The origin of the name Les Sables-d'Olonne is a reference to the 2 mi long beach located on the Côte de Lumière.
'Olonne' is a Hebrew word meaning 'placed above a source of water'.
As it is a seaside resort town, you can make the most of the beach and water sports, stroll near the fishing harbour and in the district of La Chaume, and enjoy the casino and thalassotherapy centre.
If you are there at the right time, you can also see the boats taking part in the Vendée Globe race.
You can also visit an oyster farm to discover the long process of oyster production. You will find out that it takes about 3 to 4 years and requires very physical and detailed work. The visit usually ends with a tasting of fresh oysters. Take a scenic bike ride across Sables d'Olonne, the town centre, the marina, the starting point of the Vendée Globe and, of course, Paracou Beach. Here you can also go fishing along the shore to find periwinkles, crabs and whelks. When it comes to swimming, there is only one place that really has lifeguards and it is very popular with the locals. To learn more about the manufacturing process of salt, you can take a guided boat tour. At the Jardin des Salines, on Route des Aubraies, the salt workers greet visitors and explain how salt is harvested. The visit then continues with a walk along the water where traces of this salt heritage can be seen. Water sports fans should head towards the 'Institute Sport Océan', the best nautical centre in the Pays de la Loire region. Here you can practice windsurfing, catamaran sailing, sea kayaking, canoeing, surfing, wave-skiing and paddle boarding.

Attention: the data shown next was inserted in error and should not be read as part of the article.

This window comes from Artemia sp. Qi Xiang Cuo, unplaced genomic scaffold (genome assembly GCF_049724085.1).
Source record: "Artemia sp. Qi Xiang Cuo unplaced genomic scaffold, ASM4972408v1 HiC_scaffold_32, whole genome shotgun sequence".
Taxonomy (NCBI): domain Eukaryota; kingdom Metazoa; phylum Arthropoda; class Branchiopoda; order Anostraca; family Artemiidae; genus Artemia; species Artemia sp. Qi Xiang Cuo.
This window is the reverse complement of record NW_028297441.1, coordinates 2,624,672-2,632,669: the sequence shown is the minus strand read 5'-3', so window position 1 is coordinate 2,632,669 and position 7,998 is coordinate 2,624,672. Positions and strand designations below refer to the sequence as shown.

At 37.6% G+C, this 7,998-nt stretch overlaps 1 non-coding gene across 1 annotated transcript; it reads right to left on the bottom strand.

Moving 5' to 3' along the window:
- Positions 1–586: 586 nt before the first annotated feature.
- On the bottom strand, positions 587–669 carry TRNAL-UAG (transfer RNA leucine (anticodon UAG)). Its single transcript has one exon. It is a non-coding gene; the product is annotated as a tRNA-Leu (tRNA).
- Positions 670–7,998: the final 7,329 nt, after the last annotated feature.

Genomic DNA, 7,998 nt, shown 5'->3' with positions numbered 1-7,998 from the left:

All fans of the sea will opt for a boat ride along the channel of the Vendée Globe as it is the perfect way to see the green and red lights that mark the entrance to the three ports (trade, fishing and marina). In fact, the atmosphere is completely transformed when the chalets of the Vendée Globe start to be set up. For fans of this competition, it's a great opportunity to meet their idols or to simply party.
The town centre of Sables d'Olonne is absolutely charming. Go on a discovery of the 'Île Penotte district, which was completely restored in the ?90s. This pedestrian district is full of winding streets and houses whose façades are decorated with shells and enamel. But not only that. Dan, a local artist, is also the one who decorated the signs, the street numbers and the doorways by adding various patterns like flowers and animals.
It is definitely worth going out of your way to discover the Louisiana-style of the Juan-les-Pins Casino built in 1896. Also, if you love museums or if the weather is not exactly perfect for outdoor activities, you should head to the Musée du Coquillage ('Shellfish Museum') to see the collection of 45,000 pieces or the collection of popular traditions.
If you are travelling with your family, consider taking a little detour to Puy-du-Fou. About one hour from Sables d'Olonne by car, this park puts on shows centred around various themes and eras: the Vikings, the Great Waters, the Puy-du-Fou Odyssey, the Minstrel Magician, etc. There are also many activities based on the theme of the famous ?Wars of Vendée'.
To go to the beach during summer, opt for going by bike rather than driving to avoid all the traffic.
Seafood and fish lovers will undoubtedly be in heaven here. As will fans of oysters, who can enjoy freshly farmed ones at various locations, including directly at the oyster farms. Among the specialities of Vendée you will find mougettes-jambon (a type of bean with ham), troussepinette (an aperitif made with black pine sprouts, sugar, red wine and plum brandy) which is traditionally accompanied with préfou (an unleavened bread coated with salt, butter and garlic), and the famous brioche of Vendée.
Some hotels offer guests the possibility to order a basket of oysters at the beginning of their stay to bring home with them. It may be a bit bulky but it is definitely worth it! In the hundred-year-old shop of Sabots You You you will find handmade clogs. Everyone is sure to find a pair to their liking, however, the bigger problem is knowing how to walk in this clunky shoe and getting used to its rigid form. You can also bring back samples of other local specialities, like ?salicornia' which is a kind of wild gherkin, or fleur de sel. According to Vendée residents, it is better than the salt of Guérande!